Disability Living Allowance and the Genuine and Sufficient Link Requirement

Last updated: March 12, 2019

Kavanagh v Secretary of State and Pensions [2019] EWCA Civ 272
Judgment given by the Court of Appeal on 7 March 2019

The genuine and sufficient link in disability living allowance and attendance allowance is to the UK as a whole, not simply the UK’s social security system, and both objective evidence but also motives, intentions and expectations of the claimant are relevant in establishing the link.


This appeal concerns a non-British EU child's entitlement to Disability Living Allowance (DLA) on arriving in the UK from Ireland with his British mother where the requirement to be resident in Great Britain for 104 weeks out of the 156 weeks prior to the claim (the past presence test) is not met. For claimants to whom an EU regulation applies, the past presence test is disapplied if they can establish a genuine and sufficient link. The UT had earlier held (CDLA/0373/2016) that the genuine and sufficient link needed to be to the UK as a whole rather than limited to the UK social security system and that presence alone may be sufficient to establish such a link. However, on the facts, the UT did not find that such a link had been made out.

The appellant appealed to the Court of Appeal on the basis that the UT had erred in failing to take into account relevant matters including the advance claim provisions, the appellant's mother's link to the UK and the domestic violence that was a factor in the family's relocation to the UK. The SSWP cross-appealed. Her appeal initially included a challenge to the UT's finding that the genuine and sufficient link was not confined to the UK social security system but was to the UK as a whole. This ground was subsequently dropped, however, she continued to appeal on the question of whether presence alone may be capable of establishing the link.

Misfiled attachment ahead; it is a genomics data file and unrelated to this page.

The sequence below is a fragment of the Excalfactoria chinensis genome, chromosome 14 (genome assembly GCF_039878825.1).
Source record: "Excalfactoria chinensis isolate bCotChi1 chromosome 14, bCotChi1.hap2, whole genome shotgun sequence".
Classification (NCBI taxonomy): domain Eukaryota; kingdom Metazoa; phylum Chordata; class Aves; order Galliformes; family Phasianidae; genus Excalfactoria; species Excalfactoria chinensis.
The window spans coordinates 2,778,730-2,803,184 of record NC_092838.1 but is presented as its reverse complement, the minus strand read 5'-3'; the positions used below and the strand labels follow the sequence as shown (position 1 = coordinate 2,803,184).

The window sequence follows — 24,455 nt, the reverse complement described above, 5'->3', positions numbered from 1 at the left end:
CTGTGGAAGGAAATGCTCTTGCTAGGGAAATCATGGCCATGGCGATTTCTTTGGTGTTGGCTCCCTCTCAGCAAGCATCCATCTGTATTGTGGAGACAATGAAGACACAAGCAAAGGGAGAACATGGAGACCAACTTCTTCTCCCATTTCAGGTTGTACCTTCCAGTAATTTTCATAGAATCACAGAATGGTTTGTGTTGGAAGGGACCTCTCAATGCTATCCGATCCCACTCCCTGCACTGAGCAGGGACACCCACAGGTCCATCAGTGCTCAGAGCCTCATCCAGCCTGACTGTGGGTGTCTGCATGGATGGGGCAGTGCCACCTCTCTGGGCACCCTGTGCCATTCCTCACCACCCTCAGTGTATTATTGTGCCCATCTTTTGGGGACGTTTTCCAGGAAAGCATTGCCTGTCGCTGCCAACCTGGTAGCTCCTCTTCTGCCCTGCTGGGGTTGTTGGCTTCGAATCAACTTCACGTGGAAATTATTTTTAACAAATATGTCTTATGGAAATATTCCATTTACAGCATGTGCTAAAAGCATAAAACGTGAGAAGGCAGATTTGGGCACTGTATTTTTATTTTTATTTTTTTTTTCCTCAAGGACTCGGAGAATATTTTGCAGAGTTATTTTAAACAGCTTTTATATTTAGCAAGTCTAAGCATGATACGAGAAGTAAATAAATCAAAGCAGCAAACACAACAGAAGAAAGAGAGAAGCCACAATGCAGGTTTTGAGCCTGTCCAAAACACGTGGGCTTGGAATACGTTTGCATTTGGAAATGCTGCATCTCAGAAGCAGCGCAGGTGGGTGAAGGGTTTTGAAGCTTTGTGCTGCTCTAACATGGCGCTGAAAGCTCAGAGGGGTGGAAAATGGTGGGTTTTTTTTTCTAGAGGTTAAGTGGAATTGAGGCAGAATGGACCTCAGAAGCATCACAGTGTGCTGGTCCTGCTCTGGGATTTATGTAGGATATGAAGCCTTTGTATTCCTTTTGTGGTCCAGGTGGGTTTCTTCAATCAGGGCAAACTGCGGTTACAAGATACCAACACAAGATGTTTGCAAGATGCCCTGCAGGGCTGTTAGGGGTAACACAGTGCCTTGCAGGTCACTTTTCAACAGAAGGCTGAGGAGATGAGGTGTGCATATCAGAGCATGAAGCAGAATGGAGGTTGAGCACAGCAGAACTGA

In a judgment handed down on 7 March 2019, the Court of Appeal confirmed the UT's finding that the link was to the UK as whole and that reg 2A(1)(c) of the DLA Regulations should be interpreted as such. It also went on to find that on the facts such a link had been established as while ‘objective evidence of the is plainly critical …evidence of the motives, intentions and expectations of the applicant are not to be ignored if they are relevant to proof of the link and are convincing’ [69]. Given its finding that a link had been established on the facts, the Court considered it unnecessary to consider the arguments in respect of presence alone.

Background

In this case, the 16 year old Appellant is an Irish citizen with Asperger’s syndrome. His mother, and his appointee, is a British citizen. She moved to Ireland before her son was born. She returned to the UK in June 2013 and immediately claimed DLA for her son, who was 12 years old at the time. Applying the past presence test, the Department for Work and Pensions (DWP) refused the claim as it held that the claimant had not been present in the UK for 104 weeks out of the previous 156 weeks prior to the claim.

The case was heard before the Upper Tribunal on 4 November 2016, together with the linked appeal of SSWP v MM CA/224/2015. Both appellants submitted that the genuine and sufficient link requirement was to the country as a whole, not just its social security system and that the appellant had a genuine and sufficient link to the UK due to his mother’s British citizenship, personal history and connection with the United Kingdom. On the aggregation rules, it was argued that the Appellant’s residence in Ireland, where he qualified for domiciliary care allowance, constituted ‘residence completed under the legislation’ of Ireland and therefore could be aggregated with residence in the United Kingdom for the purpose of the past presence test under Article 6 of EU Regulation 883/2004.

The Tribunal held that the appellant’s residence in Ireland did not qualify as ‘residence completed under the legislation’ of that country and so could not be aggregated with presence in Great Britain to satisfy the past presence test for disability benefits. With regards to ‘genuine and sufficient link’ test, Judge Jacobs agreed with the appellants that it is enough to have a link with the UK, not with the UK’s social security system, and that the requirement to demonstrate the link with the social security system was contrary to EU law. Further, the Tribunal also ruled that presence alone may establish a ‘genuine and sufficient link’. However, on the facts of the case, the Tribunal decided that the Appellant did not have a genuine and sufficient link to the UK.

The appellants appealed the Tribunal decision to the Court of Appeal in relation to the factual finding on the genuine and sufficient link requirement on the basis of a failure to take various factors into account and a misapplication of the advance claim provisions. The SSWP cross-appealed against the decision that the requirement that the genuine and sufficient link is to a country’s social security system is contrary to EU law and that the genuine and sufficient link may be satisfied by mere presence. However, the SSWP's first ground of appeal was later dropped.